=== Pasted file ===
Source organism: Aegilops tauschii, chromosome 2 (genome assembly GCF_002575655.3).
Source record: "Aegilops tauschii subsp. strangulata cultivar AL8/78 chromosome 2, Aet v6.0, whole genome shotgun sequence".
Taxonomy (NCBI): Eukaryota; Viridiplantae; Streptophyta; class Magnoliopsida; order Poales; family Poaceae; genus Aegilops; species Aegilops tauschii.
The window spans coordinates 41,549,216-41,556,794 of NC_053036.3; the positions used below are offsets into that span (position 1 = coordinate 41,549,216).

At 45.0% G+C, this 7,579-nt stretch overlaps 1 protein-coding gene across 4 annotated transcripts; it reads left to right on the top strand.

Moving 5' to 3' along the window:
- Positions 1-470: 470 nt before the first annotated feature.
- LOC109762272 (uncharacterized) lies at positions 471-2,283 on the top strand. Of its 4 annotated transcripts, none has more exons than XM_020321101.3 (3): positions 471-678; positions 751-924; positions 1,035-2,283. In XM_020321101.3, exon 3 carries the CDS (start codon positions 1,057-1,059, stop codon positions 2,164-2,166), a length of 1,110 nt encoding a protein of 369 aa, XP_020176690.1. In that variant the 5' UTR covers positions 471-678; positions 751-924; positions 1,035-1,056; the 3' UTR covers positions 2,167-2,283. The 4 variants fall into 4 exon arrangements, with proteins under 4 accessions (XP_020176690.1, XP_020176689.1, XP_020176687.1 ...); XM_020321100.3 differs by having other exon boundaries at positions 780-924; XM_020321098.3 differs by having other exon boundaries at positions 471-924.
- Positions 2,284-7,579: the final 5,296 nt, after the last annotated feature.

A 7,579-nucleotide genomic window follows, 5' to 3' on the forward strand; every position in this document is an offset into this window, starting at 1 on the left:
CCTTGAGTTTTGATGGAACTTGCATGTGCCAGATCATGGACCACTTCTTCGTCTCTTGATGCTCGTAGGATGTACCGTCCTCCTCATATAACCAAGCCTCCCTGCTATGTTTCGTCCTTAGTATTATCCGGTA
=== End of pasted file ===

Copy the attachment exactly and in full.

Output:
Source organism: Aegilops tauschii, chromosome 2 (genome assembly GCF_002575655.3).
Source record: "Aegilops tauschii subsp. strangulata cultivar AL8/78 chromosome 2, Aet v6.0, whole genome shotgun sequence".
Taxonomy (NCBI): Eukaryota; Viridiplantae; Streptophyta; class Magnoliopsida; order Poales; family Poaceae; genus Aegilops; species Aegilops tauschii.
The window spans coordinates 41,549,216-41,556,794 of NC_053036.3; the positions used below are offsets into that span (position 1 = coordinate 41,549,216).

At 45.0% G+C, this 7,579-nt stretch overlaps 1 protein-coding gene across 4 annotated transcripts; it reads left to right on the top strand.

Moving 5' to 3' along the window:
- Positions 1-470: 470 nt before the first annotated feature.
- LOC109762272 (uncharacterized) lies at positions 471-2,283 on the top strand. Of its 4 annotated transcripts, none has more exons than XM_020321101.3 (3): positions 471-678; positions 751-924; positions 1,035-2,283. In XM_020321101.3, exon 3 carries the CDS (start codon positions 1,057-1,059, stop codon positions 2,164-2,166), a length of 1,110 nt encoding a protein of 369 aa, XP_020176690.1. In that variant the 5' UTR covers positions 471-678; positions 751-924; positions 1,035-1,056; the 3' UTR covers positions 2,167-2,283. The 4 variants fall into 4 exon arrangements, with proteins under 4 accessions (XP_020176690.1, XP_020176689.1, XP_020176687.1 ...); XM_020321100.3 differs by having other exon boundaries at positions 780-924; XM_020321098.3 differs by having other exon boundaries at positions 471-924.
- Positions 2,284-7,579: the final 5,296 nt, after the last annotated feature.

A 7,579-nucleotide genomic window follows, 5' to 3' on the forward strand; every position in this document is an offset into this window, starting at 1 on the left:
CCTTGAGTTTTGATGGAACTTGCATGTGCCAGATCATGGACCACTTCTTCGTCTCTTGATGCTCGTAGGATGTACCGTCCTCCTCATATAACCAAGCCTCCCTGCTATGTTTCGTCCTTAGTATTATCCGGTA